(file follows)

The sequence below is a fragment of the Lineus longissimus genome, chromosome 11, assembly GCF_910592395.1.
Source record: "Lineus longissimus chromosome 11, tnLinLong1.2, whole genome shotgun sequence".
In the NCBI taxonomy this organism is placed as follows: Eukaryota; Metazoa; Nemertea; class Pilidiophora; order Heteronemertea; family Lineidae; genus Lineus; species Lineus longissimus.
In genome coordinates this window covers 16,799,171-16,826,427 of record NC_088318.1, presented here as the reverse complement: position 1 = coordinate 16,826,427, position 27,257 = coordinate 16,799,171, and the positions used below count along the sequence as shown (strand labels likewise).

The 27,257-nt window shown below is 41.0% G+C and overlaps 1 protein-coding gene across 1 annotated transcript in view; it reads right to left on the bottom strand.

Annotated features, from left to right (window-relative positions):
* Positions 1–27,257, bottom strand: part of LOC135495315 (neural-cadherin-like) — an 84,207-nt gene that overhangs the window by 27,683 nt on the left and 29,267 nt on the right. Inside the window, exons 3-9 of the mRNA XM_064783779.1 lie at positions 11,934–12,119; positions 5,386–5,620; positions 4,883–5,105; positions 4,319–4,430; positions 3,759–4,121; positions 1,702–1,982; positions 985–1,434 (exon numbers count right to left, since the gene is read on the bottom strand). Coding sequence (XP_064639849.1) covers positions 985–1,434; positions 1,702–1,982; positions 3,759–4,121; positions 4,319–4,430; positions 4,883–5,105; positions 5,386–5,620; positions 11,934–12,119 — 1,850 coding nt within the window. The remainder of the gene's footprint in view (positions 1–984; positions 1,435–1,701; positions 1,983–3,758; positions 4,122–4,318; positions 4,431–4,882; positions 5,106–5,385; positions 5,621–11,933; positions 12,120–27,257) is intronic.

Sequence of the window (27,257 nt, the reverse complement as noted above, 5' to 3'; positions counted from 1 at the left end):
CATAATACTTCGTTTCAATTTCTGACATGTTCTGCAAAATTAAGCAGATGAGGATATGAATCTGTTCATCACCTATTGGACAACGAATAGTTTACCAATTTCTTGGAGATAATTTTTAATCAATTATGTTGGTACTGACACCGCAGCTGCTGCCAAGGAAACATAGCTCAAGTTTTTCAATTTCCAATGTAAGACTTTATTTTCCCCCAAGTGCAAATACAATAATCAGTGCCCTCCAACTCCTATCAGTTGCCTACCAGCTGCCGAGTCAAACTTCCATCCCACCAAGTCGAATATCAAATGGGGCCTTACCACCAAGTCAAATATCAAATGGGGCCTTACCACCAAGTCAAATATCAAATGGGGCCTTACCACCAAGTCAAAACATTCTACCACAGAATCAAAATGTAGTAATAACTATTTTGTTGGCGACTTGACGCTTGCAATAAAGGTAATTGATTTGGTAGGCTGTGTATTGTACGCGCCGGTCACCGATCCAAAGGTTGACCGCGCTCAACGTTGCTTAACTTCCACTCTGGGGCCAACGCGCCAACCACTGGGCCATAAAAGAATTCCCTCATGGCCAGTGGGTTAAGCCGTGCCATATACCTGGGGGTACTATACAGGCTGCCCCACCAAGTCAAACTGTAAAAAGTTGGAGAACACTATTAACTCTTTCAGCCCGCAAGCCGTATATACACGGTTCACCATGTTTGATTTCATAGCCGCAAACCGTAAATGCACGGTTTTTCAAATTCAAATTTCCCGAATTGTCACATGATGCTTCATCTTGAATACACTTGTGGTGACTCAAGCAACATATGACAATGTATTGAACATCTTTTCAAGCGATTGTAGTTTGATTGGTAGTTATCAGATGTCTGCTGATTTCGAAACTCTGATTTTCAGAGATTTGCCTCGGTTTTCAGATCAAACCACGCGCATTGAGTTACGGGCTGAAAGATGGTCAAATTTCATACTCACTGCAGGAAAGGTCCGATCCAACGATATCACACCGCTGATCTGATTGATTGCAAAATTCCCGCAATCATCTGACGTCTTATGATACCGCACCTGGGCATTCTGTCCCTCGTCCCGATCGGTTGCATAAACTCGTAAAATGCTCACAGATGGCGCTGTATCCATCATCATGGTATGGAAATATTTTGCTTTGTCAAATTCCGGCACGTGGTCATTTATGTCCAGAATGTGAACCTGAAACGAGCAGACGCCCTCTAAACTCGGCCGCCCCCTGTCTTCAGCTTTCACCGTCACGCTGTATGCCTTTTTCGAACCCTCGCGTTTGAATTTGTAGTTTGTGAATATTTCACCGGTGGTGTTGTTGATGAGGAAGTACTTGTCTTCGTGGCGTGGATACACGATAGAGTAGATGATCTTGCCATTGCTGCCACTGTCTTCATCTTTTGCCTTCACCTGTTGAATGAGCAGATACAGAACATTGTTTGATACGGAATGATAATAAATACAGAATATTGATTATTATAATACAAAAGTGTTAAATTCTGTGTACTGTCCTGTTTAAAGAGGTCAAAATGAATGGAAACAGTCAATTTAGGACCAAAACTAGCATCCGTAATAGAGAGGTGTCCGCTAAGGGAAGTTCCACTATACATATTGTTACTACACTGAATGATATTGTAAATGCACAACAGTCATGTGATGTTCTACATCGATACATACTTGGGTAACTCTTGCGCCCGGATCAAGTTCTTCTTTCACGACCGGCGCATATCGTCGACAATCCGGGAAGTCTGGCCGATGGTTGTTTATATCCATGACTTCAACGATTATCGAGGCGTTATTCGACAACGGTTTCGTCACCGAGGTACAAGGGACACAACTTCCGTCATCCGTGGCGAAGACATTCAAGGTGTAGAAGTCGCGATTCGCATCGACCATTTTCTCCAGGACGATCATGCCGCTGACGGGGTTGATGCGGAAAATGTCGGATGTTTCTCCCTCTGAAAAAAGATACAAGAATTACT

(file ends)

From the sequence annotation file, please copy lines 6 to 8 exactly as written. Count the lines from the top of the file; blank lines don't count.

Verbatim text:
Annotated features, from left to right (window-relative positions):
* Positions 1–27,257, bottom strand: part of LOC135495315 (neural-cadherin-like) — an 84,207-nt gene that overhangs the window by 27,683 nt on the left and 29,267 nt on the right. Inside the window, exons 3-9 of the mRNA XM_064783779.1 lie at positions 11,934–12,119; positions 5,386–5,620; positions 4,883–5,105; positions 4,319–4,430; positions 3,759–4,121; positions 1,702–1,982; positions 985–1,434 (exon numbers count right to left, since the gene is read on the bottom strand). Coding sequence (XP_064639849.1) covers positions 985–1,434; positions 1,702–1,982; positions 3,759–4,121; positions 4,319–4,430; positions 4,883–5,105; positions 5,386–5,620; positions 11,934–12,119 — 1,850 coding nt within the window. The remainder of the gene's footprint in view (positions 1–984; positions 1,435–1,701; positions 1,983–3,758; positions 4,122–4,318; positions 4,431–4,882; positions 5,106–5,385; positions 5,621–11,933; positions 12,120–27,257) is intronic.

Sequence of the window (27,257 nt, the reverse complement as noted above, 5' to 3'; positions counted from 1 at the left end):